On October 15, 2020, Access Copyright was granted leave to appeal by the Supreme Court of Canada. It will be interesting to see what the highest court in Canada will say about the Board’s role in tariff setting, whether tariffs are mandatory or not, and provide more insight into fair dealing and how the exception to copyright infringement can be relied upon when guidelines are created for its use in an institutional or other setting to create policy for reliance on fair dealing as part of a business’ practices.
The Respondents’ brought a motion under ss. 34(6) of the Act to convert an application for copyright infringement to an action. In the underlying application, the Canadian Broadcasting Corporation (CBC) alleged that the Respondents, the Conservative Party of Canada (CPC), had made unauthorized use of CBC programing clips (including those from the 2019 Federal Leaders Debate) on CPC’s Facebook page, YouTube page and website, and in CPC’s online tweets, prior to the 2019 Federal election.
Subsection 34(4) of the Act provides that proceedings for copyright infringement may be commenced by way of application or action. Subsection 34(6) of the Act gives the court wide authority to convert an application to an action where appropriate. The Respondents’ argued that the procedural limitations of an application prejudiced their ability to mount and frame a proper defence, particularly the complexity of the copyright ownership, substantial use, and fair dealing claims. The Court disagreed and dismissed the motion. In particular, the Court noted that the case had been ongoing for more than a year and was only months away from hearing. The Court cited ss. 34(4) of the Act noting that if a party chooses to proceed by way of application, such application must be “heard and determined without delay and in a summary way”. The Court also dismissed the Respondents’ evidentiary concerns noting that the general scheme of evidence provided under the rules governing an application was sufficient to allow the Respondents to properly defend the application. Stay tuned for further developments.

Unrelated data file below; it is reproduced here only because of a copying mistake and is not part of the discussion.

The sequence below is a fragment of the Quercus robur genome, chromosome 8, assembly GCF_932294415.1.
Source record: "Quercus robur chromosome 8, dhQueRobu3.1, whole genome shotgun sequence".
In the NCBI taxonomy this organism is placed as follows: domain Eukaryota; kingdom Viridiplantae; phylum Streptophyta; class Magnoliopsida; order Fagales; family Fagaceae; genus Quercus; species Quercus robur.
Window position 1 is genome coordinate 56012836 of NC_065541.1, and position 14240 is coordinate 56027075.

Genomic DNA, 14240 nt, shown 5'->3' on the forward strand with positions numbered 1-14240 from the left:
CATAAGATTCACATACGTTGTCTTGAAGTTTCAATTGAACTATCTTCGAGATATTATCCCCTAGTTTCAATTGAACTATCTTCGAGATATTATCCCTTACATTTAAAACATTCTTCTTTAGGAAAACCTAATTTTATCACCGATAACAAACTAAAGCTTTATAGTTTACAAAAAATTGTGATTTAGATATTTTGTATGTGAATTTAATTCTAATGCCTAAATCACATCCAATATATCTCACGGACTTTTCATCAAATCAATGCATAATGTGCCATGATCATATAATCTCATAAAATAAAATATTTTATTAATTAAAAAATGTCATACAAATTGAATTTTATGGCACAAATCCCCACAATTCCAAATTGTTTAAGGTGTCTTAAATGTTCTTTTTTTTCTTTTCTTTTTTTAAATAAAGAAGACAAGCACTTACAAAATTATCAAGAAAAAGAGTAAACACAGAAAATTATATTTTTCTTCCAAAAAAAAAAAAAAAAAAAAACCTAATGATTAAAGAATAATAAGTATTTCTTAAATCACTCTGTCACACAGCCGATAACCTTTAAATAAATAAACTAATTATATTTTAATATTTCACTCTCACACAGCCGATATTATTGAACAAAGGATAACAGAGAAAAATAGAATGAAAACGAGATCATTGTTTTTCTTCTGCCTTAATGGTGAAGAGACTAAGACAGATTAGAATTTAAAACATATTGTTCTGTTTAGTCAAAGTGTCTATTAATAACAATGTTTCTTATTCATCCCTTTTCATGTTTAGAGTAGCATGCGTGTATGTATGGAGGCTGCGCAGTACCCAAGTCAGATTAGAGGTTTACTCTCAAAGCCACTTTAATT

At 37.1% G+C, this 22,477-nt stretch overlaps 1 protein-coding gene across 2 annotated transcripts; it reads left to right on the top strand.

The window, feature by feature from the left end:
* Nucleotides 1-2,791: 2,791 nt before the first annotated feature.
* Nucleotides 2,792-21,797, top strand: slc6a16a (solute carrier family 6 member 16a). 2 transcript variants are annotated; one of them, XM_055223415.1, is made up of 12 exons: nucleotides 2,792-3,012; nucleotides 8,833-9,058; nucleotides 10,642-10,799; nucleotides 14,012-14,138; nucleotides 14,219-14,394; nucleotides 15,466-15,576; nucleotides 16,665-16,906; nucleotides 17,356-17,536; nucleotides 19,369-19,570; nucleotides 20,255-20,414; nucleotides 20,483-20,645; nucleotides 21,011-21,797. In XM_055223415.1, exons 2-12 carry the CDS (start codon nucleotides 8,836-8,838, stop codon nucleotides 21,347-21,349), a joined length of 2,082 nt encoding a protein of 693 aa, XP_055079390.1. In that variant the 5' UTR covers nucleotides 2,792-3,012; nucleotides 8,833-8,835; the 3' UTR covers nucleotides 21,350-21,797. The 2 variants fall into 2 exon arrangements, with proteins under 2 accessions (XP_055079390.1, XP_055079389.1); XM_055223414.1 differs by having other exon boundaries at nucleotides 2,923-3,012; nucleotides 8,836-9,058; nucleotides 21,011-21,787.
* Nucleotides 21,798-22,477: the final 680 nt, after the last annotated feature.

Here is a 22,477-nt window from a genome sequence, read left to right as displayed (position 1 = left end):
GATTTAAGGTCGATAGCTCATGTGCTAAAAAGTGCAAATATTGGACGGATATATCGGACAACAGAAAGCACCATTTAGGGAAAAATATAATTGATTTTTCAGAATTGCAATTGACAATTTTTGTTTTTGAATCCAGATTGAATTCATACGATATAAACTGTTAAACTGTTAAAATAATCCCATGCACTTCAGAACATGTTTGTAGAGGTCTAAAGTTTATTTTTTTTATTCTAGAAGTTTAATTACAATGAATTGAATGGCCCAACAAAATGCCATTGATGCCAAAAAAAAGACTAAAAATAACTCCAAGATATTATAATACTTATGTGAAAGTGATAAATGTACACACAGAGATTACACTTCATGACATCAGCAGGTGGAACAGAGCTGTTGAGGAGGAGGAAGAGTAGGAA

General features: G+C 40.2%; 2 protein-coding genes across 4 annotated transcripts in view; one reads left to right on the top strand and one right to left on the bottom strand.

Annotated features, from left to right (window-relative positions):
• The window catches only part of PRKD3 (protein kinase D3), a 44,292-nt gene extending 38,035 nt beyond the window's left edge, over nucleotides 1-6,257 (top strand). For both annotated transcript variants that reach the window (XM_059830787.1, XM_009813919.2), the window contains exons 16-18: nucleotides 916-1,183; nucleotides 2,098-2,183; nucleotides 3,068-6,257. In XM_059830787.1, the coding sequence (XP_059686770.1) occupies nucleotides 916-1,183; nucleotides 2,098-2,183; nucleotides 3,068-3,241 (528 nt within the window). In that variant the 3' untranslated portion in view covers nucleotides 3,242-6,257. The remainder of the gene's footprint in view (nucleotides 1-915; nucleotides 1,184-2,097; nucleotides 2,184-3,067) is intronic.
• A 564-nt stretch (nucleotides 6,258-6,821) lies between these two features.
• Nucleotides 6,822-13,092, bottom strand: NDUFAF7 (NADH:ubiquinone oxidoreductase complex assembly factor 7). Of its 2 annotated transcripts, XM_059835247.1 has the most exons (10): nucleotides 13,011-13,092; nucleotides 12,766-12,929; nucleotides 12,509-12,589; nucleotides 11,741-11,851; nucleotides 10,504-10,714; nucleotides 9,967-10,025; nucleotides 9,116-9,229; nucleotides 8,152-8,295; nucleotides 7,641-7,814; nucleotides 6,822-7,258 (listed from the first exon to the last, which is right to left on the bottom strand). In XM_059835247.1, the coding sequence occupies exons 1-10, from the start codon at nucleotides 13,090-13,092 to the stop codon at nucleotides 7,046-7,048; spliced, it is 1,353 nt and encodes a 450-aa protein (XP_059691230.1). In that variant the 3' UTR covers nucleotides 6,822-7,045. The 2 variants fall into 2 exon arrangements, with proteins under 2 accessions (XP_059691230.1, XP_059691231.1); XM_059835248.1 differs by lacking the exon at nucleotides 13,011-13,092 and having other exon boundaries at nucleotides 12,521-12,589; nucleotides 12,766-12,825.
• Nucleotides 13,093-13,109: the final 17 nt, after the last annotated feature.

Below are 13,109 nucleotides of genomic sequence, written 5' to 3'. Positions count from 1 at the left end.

Copyright & Licensing Agreements
Druide Informatique inc. c. Éditions Québec Amérique inc., 2020 QCCA 1197()
This is an appeal from a Québec Superior Court decision (2017 QCCS 4092) allowing the respondent’s application for a permanent injunction and for damages and dismissing the appellant’s counterclaim. The issues on appeal were whether there was an implied license to the copyright protected software and if the court was right to award $25k in punitive damages. The Court of Appeal analysed the implied consent to determine what type of contract it was. The characterization of this agreement requires an analysis of the common intention of the parties. As such, the Court found that the agreement was a non-exclusive license. A non-exclusive license needs not be in writing. The Court noted that the term of the non-exclusive license was indefinite. A reasonable notice is required before termination of an indefinite contract. In this case, the period of time that covered the alleged infringed was sufficient notice. The Court of Appeal therefore reversed the decision and the award of damages.
This decision reiterates that there are basically three types of contracts relating to use of copyrighted material: (1) an assignment, (2) an exclusive license, and (3) a non-exclusive license. From a practical point of view, this decision also serves as a good reminder to reduce agreements, including permissions or consents to use intellectual property rights, to writing to reduce risks of the interpretation of what the parties agreed to, especially if the intent of the parties is expressed verbally or is scattered over multiple emails. Rights and obligations should be clearly stated in writing in an executed formal agreement. Contractual relationships may be complex, and there are several terms that govern contracts—either under common law or the Civil Code of Quebec, under the relevant statute, e.g. the Copyright Act, or as may be determined by case law—even for verbal contracts, that parties may not be aware of. In this matter, the consent granted was in fact a non-exclusive license, with the facts showing that it covered more than an earlier version of the Plaintiff’s software, and there was no right to terminate the agreement without a reasonable notice of termination.
The Respondent has requested leave to appeal the decision before the Supreme Court of Canada.